By Gregory Zbitnew; photos by participant Suzanne Hawkins
(Editor’s note: Gregory submitted his text long ago, just after the trip; as did Suzanne submit the photos. It’s all my fault that it’s being posted so late. Thank you very much to Gregory and Suzanne! BM)
The third annual “birding in the bleak midwinter” field trip took place on the Rideau River on February 1, 2020. Nine participants enjoyed a surprisingly mild, windless day. A mild winter so far meant that unusually long stretches of the river were open. The first leg started at the Hurdman Bridge and was a walk to the Rideau Athletic Facility and back. The second leg was a brief stop at the Rideau River at Billings Bridge where we carefully studied the large DUCK flock for anything different.
The “heat island” effect of this area was finally evident when a YELLOW-RUMPED WARBLER was briefly heard and glimpsed just south of the Rideau Athletic Facility. Unfortunately it did not stick around for general viewing. However, this bird was first reported in the area on January 30th, and was seen by another person later that morning so there is an excellent chance that it will be around for a while. That same person saw a BELTED KINGFISHER shortly after the OFNC party had moved on, so that was an unfortunate miss by us.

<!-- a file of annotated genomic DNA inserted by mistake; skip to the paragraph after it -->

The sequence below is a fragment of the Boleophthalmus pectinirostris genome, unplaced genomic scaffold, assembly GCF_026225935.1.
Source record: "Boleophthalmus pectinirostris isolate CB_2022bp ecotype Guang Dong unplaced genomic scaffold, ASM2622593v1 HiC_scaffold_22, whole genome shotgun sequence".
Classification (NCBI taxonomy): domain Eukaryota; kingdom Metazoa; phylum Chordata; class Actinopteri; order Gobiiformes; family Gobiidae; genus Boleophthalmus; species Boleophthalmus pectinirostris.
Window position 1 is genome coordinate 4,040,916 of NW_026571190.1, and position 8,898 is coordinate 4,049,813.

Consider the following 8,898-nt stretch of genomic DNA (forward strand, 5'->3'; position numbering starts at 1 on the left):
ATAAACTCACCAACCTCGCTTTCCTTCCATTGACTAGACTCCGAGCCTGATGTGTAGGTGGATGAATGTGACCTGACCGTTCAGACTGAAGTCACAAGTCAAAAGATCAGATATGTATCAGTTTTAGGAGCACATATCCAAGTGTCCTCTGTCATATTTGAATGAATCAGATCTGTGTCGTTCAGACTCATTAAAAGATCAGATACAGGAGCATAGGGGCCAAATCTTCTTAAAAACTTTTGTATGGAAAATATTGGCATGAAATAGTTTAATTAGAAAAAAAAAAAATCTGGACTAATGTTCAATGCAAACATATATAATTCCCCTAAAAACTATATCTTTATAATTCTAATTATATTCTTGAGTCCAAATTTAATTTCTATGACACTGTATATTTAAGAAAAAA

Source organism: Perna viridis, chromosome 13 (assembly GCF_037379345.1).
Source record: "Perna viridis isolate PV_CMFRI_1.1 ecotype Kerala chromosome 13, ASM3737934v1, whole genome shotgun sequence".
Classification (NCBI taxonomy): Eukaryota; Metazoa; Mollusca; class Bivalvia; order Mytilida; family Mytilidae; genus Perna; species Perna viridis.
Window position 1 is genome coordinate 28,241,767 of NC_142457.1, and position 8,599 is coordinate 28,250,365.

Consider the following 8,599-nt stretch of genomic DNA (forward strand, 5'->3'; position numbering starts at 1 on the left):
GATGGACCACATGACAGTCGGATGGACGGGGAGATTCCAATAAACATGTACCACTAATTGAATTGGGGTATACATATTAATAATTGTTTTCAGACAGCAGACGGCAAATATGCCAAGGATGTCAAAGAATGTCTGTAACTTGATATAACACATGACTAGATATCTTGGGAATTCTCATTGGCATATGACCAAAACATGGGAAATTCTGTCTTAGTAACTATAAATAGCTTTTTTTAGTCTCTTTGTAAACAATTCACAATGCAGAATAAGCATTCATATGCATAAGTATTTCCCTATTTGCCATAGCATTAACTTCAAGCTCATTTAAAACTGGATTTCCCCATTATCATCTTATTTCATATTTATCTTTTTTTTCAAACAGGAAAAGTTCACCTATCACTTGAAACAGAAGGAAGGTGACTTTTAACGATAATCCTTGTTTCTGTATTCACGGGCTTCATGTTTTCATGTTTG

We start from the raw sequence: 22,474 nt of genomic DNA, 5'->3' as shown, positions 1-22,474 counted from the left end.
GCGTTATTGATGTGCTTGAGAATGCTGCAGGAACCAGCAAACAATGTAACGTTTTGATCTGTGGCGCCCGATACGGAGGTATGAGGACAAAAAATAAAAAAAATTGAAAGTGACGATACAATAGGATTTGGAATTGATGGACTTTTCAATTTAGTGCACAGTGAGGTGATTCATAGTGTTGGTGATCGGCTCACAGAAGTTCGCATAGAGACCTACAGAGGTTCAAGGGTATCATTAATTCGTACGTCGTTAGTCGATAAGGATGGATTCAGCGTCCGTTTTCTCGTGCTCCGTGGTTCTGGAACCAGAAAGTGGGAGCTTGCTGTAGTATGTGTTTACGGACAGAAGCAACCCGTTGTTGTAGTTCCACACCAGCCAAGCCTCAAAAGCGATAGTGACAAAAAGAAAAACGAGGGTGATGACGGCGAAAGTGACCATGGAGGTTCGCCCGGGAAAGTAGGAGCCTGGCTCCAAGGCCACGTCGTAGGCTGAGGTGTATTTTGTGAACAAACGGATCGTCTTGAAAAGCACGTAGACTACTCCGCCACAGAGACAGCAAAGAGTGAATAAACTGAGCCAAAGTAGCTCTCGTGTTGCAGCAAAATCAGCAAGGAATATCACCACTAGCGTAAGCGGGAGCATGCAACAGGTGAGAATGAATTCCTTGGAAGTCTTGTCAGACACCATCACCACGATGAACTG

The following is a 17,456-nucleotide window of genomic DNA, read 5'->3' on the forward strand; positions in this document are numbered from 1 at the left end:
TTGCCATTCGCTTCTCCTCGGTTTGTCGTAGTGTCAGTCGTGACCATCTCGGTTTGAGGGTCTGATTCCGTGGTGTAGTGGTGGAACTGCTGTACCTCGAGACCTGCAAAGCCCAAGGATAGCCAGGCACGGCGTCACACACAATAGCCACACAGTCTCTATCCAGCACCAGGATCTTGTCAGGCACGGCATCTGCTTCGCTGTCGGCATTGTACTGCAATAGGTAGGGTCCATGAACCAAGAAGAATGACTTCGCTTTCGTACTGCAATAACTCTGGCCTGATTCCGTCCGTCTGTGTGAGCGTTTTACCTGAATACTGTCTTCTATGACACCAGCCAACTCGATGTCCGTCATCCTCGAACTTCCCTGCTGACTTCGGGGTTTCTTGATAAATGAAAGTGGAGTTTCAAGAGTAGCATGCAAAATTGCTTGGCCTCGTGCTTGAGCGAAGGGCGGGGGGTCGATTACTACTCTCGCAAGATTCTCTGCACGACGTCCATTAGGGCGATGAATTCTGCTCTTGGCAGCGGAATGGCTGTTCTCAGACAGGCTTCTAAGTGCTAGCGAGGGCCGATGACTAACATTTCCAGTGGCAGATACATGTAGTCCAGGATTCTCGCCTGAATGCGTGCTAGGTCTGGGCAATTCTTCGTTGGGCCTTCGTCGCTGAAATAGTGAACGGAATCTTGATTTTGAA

Other than this the land birds were in fairly short supply, and nothing else out of the ordinary was seen. The river, however, was very good to us. We had excellent looks of a male HOODED MERGANSER, 2 male BARROW’S GOLDENEYE, and 3 other common species of DUCK.
We were also lucky at Billings Bridge, where were saw all the “good stuff” that has been seen there this winter, specifically the pair of WOOD DUCKS, the female HOODED MERGANSER, and the somewhat elusive but elegantly plumaged male NORTHERN PINTAIL.
So, while it was definitely the bleak mid-winter, with 8 species of DUCK and 8 other species of birds, the birding itself was not bleak at all.